I had planned on attending the training camp, taking away a lot of valuable experiences, and writing a nice little blog post about how the whole idea is great and needs to be repeated over and over again.  But this camp threw me a complete curve ball and culminated in one of those rare moments in climbing when I am absolutely head over heels in love with the sport.  And so writing just another blog about the merits of team training doesn’t seem like enough.  This was truly a unique experience.  I know that sounds dramatic and sappy, but there was a little magic moment at the end of those two days, when it all just clicked for me.  It reminded me why I love climbing, and that no matter what other roles I choose to fill in the future, part of me will always be a climber.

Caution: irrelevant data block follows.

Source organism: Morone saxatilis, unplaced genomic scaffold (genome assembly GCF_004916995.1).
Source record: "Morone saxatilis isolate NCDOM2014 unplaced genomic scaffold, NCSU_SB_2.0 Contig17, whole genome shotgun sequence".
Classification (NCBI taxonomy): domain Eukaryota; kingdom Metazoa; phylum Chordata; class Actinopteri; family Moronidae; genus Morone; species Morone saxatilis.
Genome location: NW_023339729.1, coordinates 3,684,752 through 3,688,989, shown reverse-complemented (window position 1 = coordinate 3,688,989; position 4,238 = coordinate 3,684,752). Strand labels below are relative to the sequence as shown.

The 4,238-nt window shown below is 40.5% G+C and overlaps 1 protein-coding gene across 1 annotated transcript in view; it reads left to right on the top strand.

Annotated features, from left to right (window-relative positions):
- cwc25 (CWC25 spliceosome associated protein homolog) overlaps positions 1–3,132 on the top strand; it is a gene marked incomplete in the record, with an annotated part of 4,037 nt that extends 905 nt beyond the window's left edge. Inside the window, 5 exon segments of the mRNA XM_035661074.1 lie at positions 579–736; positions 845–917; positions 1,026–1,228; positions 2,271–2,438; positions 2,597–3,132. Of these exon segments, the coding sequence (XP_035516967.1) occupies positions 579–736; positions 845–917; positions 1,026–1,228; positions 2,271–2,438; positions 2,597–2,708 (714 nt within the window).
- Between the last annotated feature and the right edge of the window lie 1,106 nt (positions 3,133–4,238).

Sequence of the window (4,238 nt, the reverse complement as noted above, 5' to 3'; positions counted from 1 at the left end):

Group photo!

Group photo!

So, I need to send out a HUGE thanks to Earth Treks Climbing Centers and all of their setters, Chris Danielson, Tonde Katiyo, and all the camp participants who made it possible.  I’m ready to do it again sometime…shall we????